This blog entry is part of a series introducing LVA employees and exploring what they do day-to-day. If you’re interested in reading more, entries in this series are collected under the tag 7 Questions.
What is your background?
I was born in Newark, N.J. (I know, but also born there is Shaquille O’Neal, Jerry Lewis, Ice-T, Whitney Houston, the author Philip Roth, and the notorious Aaron Burr, among others) and then moved to a smaller town in the area. Spent a lot of time in Manhattan and Brooklyn as I had aunts and uncles living in NYC. Father was an R&D textile chemist so we moved South when I was about 10. First to Danville (!?!), then to Greensboro, N.C. Culture shock from north Jersey to Danville? Yeah, you could say that, but Danville had a great little league and Babe Ruth baseball program and that created some great memories.
I received my undergraduate degree from the University of North Carolina and got the MLiS from Columbia University. I attended some classes with Terry Belanger, who later moved the Rare Books School to UVA after Columbia closed down the Library School.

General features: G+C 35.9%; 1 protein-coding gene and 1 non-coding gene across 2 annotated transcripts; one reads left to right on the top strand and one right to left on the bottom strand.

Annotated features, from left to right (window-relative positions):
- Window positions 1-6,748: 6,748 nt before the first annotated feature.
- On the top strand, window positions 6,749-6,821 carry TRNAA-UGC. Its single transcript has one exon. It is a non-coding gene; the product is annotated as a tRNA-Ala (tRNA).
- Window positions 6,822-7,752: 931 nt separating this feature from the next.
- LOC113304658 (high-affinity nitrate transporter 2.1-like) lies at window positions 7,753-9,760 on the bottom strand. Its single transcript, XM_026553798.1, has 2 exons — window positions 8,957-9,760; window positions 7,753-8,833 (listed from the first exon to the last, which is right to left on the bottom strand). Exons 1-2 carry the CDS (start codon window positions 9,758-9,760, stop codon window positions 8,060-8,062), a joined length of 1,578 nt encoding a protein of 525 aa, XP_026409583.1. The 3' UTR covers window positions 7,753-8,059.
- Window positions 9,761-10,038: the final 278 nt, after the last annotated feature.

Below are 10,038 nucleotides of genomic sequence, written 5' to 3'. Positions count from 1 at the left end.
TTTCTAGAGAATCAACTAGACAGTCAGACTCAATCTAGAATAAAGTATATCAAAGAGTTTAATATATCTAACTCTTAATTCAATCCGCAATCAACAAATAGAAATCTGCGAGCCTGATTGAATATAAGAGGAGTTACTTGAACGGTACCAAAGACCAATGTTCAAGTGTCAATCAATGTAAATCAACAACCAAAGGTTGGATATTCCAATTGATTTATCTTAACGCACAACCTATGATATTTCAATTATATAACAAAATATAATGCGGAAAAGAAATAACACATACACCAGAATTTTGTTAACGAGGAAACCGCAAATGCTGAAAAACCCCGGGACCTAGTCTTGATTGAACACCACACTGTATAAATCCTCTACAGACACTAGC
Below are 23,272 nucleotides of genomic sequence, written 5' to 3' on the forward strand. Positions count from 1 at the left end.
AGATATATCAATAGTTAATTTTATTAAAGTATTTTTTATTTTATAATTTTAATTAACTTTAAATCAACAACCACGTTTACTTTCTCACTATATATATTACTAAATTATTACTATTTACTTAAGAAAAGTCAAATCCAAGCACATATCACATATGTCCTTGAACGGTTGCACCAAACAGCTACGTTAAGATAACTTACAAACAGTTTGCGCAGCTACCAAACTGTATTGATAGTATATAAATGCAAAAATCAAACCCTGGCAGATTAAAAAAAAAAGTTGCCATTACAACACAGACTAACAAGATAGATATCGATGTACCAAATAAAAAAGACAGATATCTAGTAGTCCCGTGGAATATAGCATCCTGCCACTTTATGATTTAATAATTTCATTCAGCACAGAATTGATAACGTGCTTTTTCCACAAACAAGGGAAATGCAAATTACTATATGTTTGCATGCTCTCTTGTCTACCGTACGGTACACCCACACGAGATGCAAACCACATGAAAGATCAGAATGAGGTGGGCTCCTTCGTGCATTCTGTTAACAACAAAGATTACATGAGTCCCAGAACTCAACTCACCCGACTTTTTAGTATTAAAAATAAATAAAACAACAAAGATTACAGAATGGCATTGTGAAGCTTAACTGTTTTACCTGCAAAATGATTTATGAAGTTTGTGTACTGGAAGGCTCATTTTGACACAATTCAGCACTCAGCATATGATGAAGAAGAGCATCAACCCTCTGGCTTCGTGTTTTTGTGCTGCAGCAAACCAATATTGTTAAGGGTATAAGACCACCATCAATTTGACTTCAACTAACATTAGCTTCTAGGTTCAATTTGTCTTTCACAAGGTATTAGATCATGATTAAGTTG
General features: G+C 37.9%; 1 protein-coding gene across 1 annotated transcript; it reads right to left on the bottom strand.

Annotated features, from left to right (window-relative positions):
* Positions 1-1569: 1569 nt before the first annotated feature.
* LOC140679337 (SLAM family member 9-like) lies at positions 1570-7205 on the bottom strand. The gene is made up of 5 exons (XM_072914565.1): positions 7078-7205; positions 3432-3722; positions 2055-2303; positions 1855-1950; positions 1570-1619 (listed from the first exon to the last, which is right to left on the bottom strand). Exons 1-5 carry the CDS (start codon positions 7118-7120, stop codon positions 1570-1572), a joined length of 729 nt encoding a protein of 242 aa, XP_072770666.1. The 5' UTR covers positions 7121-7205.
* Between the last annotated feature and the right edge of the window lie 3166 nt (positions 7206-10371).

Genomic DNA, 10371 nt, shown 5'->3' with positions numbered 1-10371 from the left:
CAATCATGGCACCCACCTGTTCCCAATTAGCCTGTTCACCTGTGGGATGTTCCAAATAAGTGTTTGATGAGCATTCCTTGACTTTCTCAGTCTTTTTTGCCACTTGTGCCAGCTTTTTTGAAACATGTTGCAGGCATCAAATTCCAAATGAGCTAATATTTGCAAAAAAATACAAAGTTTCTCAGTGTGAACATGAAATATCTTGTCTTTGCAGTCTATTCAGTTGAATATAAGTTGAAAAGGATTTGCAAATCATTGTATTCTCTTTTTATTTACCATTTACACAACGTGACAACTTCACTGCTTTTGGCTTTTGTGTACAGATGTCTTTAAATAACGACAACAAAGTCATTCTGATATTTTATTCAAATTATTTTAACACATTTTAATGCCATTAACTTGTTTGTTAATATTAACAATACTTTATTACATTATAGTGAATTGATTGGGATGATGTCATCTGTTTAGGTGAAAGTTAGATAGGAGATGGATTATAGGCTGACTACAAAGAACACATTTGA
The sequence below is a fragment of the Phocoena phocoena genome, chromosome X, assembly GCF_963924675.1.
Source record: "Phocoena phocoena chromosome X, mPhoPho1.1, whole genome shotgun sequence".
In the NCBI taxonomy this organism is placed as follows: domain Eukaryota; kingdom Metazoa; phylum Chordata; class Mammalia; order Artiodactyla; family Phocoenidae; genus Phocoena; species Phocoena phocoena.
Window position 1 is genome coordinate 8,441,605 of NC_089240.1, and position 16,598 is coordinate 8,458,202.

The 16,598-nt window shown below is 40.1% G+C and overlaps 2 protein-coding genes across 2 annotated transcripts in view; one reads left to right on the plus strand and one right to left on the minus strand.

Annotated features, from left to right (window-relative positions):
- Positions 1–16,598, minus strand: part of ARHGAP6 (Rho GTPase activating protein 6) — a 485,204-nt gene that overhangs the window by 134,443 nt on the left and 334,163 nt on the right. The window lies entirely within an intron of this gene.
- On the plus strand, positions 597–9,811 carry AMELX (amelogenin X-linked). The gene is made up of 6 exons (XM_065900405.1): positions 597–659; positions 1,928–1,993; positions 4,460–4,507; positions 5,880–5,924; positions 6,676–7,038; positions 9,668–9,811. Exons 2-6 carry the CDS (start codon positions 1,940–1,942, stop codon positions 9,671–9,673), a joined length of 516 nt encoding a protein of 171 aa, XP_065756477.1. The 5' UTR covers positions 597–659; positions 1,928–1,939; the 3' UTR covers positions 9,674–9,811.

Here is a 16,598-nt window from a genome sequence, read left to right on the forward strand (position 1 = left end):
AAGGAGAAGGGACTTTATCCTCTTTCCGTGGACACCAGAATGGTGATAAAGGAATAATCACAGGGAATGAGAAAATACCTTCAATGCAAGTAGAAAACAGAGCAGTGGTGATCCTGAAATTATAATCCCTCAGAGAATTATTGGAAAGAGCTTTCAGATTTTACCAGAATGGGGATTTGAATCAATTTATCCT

Prior to coming to the Library of Virginia I had worked in libraries at Columbia University and the New York Public Library. Also, while in NYC, I had a stint writing for popular music magazines including Rolling Stone. I also worked for the entire life (one year) of a newspaper called the Racing Times, a horse racing publication that attempted (and failed) to compete directly with the venerable Daily Racing Form. I worked on page layout and writing brief descriptions of individual horse races for the past performances.
How do you explain what you do to others?
After dealing with the “shhh” and Dewey Decimal jokes, I just say “newspapers” and that gets their attention because most people know a newspaper when they see one. I also hint at the complexities of today’s library and archival work that often involves the conversion of originals to digital formats.
But my quick description of the job is that the Virginia Newspaper Project is simply trying to find, catalog, and make accessible the newspaper record in Virginia. If they ask for details, then I offer more. I have to say many are quite fascinated by what we do at the Library of Virginia, and newspapers are a great entrée into describing our various jobs and projects.
Have you held other positions at the Library? If so, what?